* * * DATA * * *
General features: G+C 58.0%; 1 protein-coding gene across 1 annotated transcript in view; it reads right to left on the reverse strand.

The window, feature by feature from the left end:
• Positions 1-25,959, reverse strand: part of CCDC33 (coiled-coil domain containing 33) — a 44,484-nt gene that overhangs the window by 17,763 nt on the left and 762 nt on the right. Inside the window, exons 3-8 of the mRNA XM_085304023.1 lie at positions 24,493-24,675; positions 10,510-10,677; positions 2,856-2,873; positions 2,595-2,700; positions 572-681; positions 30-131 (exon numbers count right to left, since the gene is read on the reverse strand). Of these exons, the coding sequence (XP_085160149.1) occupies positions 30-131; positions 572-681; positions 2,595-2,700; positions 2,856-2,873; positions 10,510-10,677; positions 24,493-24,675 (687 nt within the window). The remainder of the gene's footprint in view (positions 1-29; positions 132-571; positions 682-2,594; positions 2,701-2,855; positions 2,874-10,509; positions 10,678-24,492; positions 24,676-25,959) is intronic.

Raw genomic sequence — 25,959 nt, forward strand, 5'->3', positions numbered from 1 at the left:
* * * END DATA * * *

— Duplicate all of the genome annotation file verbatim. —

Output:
General features: G+C 58.0%; 1 protein-coding gene across 1 annotated transcript in view; it reads right to left on the reverse strand.

The window, feature by feature from the left end:
• Positions 1-25,959, reverse strand: part of CCDC33 (coiled-coil domain containing 33) — a 44,484-nt gene that overhangs the window by 17,763 nt on the left and 762 nt on the right. Inside the window, exons 3-8 of the mRNA XM_085304023.1 lie at positions 24,493-24,675; positions 10,510-10,677; positions 2,856-2,873; positions 2,595-2,700; positions 572-681; positions 30-131 (exon numbers count right to left, since the gene is read on the reverse strand). Of these exons, the coding sequence (XP_085160149.1) occupies positions 30-131; positions 572-681; positions 2,595-2,700; positions 2,856-2,873; positions 10,510-10,677; positions 24,493-24,675 (687 nt within the window). The remainder of the gene's footprint in view (positions 1-29; positions 132-571; positions 682-2,594; positions 2,701-2,855; positions 2,874-10,509; positions 10,678-24,492; positions 24,676-25,959) is intronic.

Raw genomic sequence — 25,959 nt, forward strand, 5'->3', positions numbered from 1 at the left: